The U.S. military on Thursday dropped an MOAB, an approximately 22,000-pound bomb nicknamed the "mother of all bombs," on ISIS forces in Afghanistan — the first time it has been used in combat.

The bomb is touted as one of the largest non-nuclear weapons in the U.S. military's arsenal. Here's what you need to know:

"MOAB" doesn't actually stand for "mother of all bombs"; its formal name is the GBU-43/B massive ordnance air blast.

The U.S. military developed the bomb in 2003, and at the time, "the goal was to put pressure on then-Iraqi dictator Saddam Hussein to cease and desist United Nations violations," according to the Air Force's website.

According to Chris Harmer at the Institute for the Study of War, it has a "blast equivalent of 11 tons of TNT."

The Air Force Research Laboratory Munitions Directorate at Eglin Air Force Base near Valparaiso, Florida, developed the bomb, which uses GPS to navigate to its target, according to the Air Force.

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The bomb is so large that it is carried in the cargo hold of an MC-130 aircraft before it is extracted by parachute from the rear of the plane, Air Force spokeswoman Ann Stefanek said.

"The MOAB then releases from the cradle within 5 seconds of extraction and utilizes global-positioning-satellite-aided guidance and controllable fins to maneuver accurately — to within less than 8 meters — of the intended impact point," she said.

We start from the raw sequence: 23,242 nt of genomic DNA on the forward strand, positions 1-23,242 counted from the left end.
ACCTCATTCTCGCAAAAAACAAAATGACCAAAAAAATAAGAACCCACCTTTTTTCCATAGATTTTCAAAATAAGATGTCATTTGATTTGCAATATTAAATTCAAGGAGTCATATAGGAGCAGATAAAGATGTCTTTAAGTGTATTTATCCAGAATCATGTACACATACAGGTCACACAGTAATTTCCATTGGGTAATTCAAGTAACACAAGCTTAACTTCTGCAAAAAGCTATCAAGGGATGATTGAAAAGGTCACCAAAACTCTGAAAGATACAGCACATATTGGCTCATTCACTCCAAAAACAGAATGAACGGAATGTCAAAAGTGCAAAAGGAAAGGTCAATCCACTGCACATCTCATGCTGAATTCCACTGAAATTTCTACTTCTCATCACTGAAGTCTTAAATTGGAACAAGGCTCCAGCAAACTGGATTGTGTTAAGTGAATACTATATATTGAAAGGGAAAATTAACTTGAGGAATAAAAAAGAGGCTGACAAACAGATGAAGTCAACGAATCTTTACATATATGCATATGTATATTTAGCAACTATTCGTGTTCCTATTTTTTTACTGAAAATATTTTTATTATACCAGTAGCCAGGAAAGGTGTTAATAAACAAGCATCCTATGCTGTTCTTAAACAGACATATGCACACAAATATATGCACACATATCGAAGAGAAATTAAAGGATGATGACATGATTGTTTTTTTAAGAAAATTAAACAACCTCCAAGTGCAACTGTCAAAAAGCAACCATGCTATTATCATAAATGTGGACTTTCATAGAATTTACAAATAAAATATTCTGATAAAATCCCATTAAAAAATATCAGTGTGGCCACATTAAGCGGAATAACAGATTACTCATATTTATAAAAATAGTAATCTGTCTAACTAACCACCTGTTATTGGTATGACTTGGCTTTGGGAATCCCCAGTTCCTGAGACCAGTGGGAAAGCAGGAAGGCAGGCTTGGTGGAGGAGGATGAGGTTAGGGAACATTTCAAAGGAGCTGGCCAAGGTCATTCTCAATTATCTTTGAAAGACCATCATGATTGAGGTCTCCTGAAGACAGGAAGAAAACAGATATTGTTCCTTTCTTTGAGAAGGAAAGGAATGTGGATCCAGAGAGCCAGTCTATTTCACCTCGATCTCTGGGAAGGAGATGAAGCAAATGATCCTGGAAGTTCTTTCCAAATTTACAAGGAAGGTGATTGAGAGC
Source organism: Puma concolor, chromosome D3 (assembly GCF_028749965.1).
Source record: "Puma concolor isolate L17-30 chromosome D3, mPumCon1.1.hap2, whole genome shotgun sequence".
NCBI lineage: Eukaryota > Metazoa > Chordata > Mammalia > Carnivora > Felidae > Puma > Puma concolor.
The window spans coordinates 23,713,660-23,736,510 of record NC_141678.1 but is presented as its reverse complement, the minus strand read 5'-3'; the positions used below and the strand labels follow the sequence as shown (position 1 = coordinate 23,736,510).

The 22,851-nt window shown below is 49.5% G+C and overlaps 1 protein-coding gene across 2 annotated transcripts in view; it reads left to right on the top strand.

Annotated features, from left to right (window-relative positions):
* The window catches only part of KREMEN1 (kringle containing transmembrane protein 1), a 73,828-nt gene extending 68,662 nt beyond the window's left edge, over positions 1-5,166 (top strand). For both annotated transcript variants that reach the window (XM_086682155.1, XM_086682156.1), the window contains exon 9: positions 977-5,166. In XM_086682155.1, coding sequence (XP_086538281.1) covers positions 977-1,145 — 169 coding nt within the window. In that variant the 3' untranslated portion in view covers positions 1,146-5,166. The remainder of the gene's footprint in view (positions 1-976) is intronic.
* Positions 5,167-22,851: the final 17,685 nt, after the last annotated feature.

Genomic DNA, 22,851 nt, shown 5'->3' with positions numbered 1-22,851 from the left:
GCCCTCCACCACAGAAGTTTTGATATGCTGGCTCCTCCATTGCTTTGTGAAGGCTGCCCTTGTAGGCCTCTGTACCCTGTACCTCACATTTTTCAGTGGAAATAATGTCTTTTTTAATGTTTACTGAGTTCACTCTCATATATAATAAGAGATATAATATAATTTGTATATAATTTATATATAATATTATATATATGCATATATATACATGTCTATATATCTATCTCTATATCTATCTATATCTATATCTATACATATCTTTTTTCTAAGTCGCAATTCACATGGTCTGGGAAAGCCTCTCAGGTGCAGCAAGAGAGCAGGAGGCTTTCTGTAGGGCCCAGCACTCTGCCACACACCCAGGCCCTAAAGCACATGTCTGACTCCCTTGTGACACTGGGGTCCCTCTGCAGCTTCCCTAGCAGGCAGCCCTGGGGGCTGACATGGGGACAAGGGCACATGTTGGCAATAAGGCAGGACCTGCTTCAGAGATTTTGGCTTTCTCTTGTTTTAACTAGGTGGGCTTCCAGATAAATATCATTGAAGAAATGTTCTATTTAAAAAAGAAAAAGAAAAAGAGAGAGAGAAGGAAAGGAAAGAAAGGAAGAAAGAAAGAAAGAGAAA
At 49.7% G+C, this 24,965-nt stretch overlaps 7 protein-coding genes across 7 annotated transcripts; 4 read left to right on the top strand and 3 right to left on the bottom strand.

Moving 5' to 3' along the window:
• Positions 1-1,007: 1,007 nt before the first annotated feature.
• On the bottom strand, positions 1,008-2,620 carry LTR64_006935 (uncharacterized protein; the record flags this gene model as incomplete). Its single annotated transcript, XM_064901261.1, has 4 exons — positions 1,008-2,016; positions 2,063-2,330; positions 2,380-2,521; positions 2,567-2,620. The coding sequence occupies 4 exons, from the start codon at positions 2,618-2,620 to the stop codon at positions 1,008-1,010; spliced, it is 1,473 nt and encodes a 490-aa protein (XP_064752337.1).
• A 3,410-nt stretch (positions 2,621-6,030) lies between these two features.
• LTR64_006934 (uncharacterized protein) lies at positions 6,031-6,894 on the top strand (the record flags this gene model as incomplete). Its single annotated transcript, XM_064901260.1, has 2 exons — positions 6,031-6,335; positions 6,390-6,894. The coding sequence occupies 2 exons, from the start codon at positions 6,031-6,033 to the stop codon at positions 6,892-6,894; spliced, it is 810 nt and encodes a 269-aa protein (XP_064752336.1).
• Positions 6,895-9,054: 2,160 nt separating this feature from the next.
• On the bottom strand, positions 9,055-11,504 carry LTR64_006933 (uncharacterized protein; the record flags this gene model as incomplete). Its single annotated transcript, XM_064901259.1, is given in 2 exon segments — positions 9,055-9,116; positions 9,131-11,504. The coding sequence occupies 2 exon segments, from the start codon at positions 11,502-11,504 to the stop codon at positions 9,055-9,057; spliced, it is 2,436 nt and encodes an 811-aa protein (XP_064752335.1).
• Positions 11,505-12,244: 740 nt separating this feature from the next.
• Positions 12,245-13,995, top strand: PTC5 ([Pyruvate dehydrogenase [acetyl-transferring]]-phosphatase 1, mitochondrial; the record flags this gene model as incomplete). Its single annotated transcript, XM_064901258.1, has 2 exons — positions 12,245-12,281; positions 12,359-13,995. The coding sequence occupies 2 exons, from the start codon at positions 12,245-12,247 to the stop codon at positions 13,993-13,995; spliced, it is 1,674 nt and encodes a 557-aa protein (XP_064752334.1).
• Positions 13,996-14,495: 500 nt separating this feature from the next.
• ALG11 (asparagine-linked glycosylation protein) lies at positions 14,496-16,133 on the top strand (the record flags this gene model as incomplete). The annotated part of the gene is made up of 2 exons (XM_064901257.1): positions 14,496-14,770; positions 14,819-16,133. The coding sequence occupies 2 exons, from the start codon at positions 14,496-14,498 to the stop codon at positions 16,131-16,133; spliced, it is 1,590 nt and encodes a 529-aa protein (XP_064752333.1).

Why was it used in Afghanistan?

The bomb was used against ISIS-Khorasan (ISIS-K) fighters in eastern Afghanistan on Thursday around 7:30 p.m. local time (around 10:30 a.m. ET).

The target was an ISIS-K tunnel complex in the Achin district of the Nangarhar province in Afghanistan.

ISIS-K has been "using IEDs, bunkers and tunnels to thicken their defense" as its "losses have mounted," said Gen. John Nicholson, the commander of U.S. Forces – Afghanistan.

According to Harmer, the use of the bomb could indicate that the U.S. does "not have the depth of resources in Afghanistan to fight effectively against the Taliban/AQD/ISIS" and is "resorting to the MOAB out of desperation."

"The trend over the last 15 years has been to go smaller and more accurate with our weapons," he said.

He said that its use may also be "a signal to [North Korean] leadership that the U.S. has massive conventional weapons that could theoretically be used in a first-strike situation against their nuclear weapons and delivery program."

The MOAB, however, "is not a penetrator weapon and is primarily intended for soft to medium surface targets covering extended areas, targets contained in an environment such as caves or canyons, clearing extensive minefields and for psychological effects," Stefanek said.